Happy LGBTQ+ History Month! Every October is celebrated as LGBTQ+ History Month to recognize and educate about people, places and events that have had an impact on the LGBTQ+ Community. All month we are going to honor some influential athletes, companies, organizations and sports figures who have made a contribution toward LGBTQ+ History.
Sports Illustrated has been at the forefront of LGBT sports and athletics, simply by doing what they do best; publishing articles featuring sports, events and athletes.
During the 1980s and early 1990s Sports Illustrated featured many LGBT athletes just as it did featuring many other athletes and events within it’s publication. Without bias or any kind of homophobic/ transphobic sentiment too often found during that time, Sports Illustrated offered a place for the few openly LGBT athletes to share their stories as they happened.
The magazine drew considerable attention when it featured an article, in essence an obituary, on Dr. Tom Waddell on July 27th, 1987. Titled “The Death of an Athlete” which despite the title went into detail about Waddell’s life as an athlete, a professional, a father and the founder of the Gay Games. The article did not attempt to hide or minimize Waddell’s homosexuality but simply included it as apart of his story like any other aspect of his life. It also talked about his fight with HIV/AIDS and ultimately his passing away shortly before the article was published. The reception of the article was mixed among positive responses from heterosexual and LGBT+ readers to the expected negative responses which had no impact on Sports Illustrated approach to featuring LGBT+ athletes in their magazine.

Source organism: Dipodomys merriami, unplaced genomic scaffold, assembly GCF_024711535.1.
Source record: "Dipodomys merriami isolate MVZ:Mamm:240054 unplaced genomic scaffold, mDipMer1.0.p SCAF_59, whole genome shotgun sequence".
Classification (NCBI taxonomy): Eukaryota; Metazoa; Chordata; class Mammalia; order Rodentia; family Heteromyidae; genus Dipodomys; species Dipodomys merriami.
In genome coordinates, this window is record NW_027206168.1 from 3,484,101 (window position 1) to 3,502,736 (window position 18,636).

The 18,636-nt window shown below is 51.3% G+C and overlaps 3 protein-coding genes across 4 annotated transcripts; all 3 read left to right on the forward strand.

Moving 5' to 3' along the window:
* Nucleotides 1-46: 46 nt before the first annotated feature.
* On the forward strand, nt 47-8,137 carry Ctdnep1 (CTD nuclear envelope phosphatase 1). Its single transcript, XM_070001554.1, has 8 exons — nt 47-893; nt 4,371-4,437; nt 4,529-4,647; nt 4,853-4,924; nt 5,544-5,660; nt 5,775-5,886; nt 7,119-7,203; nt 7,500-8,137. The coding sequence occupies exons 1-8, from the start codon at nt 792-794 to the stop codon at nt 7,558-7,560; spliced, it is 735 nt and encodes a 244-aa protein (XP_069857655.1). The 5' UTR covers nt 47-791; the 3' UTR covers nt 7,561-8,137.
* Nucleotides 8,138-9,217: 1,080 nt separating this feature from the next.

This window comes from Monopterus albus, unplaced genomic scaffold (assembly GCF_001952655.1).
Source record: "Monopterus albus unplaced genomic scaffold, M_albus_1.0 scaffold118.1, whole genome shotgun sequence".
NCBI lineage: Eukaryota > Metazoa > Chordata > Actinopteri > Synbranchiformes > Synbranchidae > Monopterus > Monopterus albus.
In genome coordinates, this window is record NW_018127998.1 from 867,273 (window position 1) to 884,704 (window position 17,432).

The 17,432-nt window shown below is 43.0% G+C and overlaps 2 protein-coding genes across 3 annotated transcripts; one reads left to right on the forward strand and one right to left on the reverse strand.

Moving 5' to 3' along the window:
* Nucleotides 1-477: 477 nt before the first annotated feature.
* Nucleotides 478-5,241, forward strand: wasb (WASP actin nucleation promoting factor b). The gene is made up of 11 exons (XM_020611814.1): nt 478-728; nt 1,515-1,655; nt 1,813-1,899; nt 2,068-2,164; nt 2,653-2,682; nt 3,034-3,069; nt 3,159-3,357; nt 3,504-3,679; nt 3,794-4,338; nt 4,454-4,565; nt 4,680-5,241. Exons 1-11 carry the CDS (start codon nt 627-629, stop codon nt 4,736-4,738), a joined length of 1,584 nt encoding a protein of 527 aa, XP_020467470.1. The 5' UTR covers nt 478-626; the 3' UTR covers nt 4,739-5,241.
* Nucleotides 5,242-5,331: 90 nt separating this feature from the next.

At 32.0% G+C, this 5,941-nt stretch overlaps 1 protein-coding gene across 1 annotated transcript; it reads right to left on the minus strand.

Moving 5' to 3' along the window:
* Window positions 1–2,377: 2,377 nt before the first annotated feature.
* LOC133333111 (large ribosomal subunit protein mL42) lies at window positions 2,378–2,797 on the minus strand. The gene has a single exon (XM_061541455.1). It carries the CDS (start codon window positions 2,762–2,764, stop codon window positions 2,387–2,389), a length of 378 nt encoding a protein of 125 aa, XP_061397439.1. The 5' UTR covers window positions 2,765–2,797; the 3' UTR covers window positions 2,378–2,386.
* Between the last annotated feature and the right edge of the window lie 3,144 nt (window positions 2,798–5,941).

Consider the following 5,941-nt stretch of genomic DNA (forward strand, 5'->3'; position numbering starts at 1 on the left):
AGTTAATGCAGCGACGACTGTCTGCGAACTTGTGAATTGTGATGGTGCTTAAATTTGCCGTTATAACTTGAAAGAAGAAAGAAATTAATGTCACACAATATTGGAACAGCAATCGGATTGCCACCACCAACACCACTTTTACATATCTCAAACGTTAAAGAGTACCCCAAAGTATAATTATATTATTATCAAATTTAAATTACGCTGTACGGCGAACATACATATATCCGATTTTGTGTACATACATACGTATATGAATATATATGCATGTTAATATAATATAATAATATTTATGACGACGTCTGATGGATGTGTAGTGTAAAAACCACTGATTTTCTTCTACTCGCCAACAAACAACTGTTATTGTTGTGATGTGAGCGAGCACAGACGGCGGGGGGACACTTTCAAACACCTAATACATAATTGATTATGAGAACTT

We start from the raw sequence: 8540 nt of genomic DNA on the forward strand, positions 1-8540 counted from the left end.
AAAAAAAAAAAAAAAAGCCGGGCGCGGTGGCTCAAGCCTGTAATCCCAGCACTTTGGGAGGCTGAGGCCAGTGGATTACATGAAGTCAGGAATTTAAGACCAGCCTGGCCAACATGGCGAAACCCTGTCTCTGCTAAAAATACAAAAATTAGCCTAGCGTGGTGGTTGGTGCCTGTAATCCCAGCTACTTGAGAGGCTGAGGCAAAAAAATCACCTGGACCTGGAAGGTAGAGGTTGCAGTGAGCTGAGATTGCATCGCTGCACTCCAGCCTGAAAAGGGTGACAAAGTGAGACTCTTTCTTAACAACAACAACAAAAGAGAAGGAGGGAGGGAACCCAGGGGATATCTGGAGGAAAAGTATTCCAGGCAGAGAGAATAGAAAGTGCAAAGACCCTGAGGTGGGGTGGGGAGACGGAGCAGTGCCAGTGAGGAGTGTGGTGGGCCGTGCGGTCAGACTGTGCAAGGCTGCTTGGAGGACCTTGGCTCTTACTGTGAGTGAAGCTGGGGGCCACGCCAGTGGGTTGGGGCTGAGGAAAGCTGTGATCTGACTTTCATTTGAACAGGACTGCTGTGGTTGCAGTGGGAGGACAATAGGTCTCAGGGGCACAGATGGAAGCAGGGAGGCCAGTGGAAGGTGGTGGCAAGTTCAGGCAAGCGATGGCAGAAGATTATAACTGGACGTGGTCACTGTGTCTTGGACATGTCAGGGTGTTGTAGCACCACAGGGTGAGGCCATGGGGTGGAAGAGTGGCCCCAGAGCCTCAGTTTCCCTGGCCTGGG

Sports Illustrated did not shy away from talking about the HIV/AIDS crisis either as it affected athletes during a period when it was still relatively ignored and considered a “gay cancer”. in 1991 Sports Illustrated published an interview with Magic Johnson and his experience having recently been diagnosed with HIV. Through this interview and other articles published helped Johnson build awareness and education about HIV/AIDS among the main stream during a time when the fear of the disease was still very high.
In 2013 Sports Illustrated again drew considerable attention when it published a picture of 2 men kissing at a San Francisco gay bar during a celebration of the 49ers winning the Super Bowl.
It was also one of the first publications to feature Jason Collins and Michael Sam coming out as openly gay.
As more athletes come out in professional sport Sports Illustrated continues to feature the diverse community of athletes and events that take place, profiling their accomplishments in sport and how each individual’s story has impacted their teams, sports and community in general.